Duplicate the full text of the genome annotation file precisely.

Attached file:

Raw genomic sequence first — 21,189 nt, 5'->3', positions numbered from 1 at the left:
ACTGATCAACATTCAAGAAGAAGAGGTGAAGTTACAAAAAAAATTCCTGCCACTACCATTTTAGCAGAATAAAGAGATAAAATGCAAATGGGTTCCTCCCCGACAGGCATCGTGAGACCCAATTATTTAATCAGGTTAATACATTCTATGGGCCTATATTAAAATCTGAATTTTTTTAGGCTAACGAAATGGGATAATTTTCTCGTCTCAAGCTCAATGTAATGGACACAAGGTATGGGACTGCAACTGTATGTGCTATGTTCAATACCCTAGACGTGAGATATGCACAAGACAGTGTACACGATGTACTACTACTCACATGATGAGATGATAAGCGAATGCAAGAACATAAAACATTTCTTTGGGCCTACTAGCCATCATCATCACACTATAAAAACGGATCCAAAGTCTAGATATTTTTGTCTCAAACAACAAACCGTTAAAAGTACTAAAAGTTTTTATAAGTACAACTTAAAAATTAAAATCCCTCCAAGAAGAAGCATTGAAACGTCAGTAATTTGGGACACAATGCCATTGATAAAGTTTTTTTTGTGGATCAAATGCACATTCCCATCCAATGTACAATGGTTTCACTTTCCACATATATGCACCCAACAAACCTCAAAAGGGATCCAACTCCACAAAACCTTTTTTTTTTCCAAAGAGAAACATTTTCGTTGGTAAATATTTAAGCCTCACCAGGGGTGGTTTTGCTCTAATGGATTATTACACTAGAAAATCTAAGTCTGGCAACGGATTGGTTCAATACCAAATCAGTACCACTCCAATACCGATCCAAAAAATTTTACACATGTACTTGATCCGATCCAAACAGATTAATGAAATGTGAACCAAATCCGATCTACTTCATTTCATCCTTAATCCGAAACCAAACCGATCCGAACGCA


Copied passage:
Raw genomic sequence first — 21,189 nt, 5'->3', positions numbered from 1 at the left:
ACTGATCAACATTCAAGAAGAAGAGGTGAAGTTACAAAAAAAATTCCTGCCACTACCATTTTAGCAGAATAAAGAGATAAAATGCAAATGGGTTCCTCCCCGACAGGCATCGTGAGACCCAATTATTTAATCAGGTTAATACATTCTATGGGCCTATATTAAAATCTGAATTTTTTTAGGCTAACGAAATGGGATAATTTTCTCGTCTCAAGCTCAATGTAATGGACACAAGGTATGGGACTGCAACTGTATGTGCTATGTTCAATACCCTAGACGTGAGATATGCACAAGACAGTGTACACGATGTACTACTACTCACATGATGAGATGATAAGCGAATGCAAGAACATAAAACATTTCTTTGGGCCTACTAGCCATCATCATCACACTATAAAAACGGATCCAAAGTCTAGATATTTTTGTCTCAAACAACAAACCGTTAAAAGTACTAAAAGTTTTTATAAGTACAACTTAAAAATTAAAATCCCTCCAAGAAGAAGCATTGAAACGTCAGTAATTTGGGACACAATGCCATTGATAAAGTTTTTTTTGTGGATCAAATGCACATTCCCATCCAATGTACAATGGTTTCACTTTCCACATATATGCACCCAACAAACCTCAAAAGGGATCCAACTCCACAAAACCTTTTTTTTTTCCAAAGAGAAACATTTTCGTTGGTAAATATTTAAGCCTCACCAGGGGTGGTTTTGCTCTAATGGATTATTACACTAGAAAATCTAAGTCTGGCAACGGATTGGTTCAATACCAAATCAGTACCACTCCAATACCGATCCAAAAAATTTTACACATGTACTTGATCCGATCCAAACAGATTAATGAAATGTGAACCAAATCCGATCTACTTCATTTCATCCTTAATCCGAAACCAAACCGATCCGAACGCA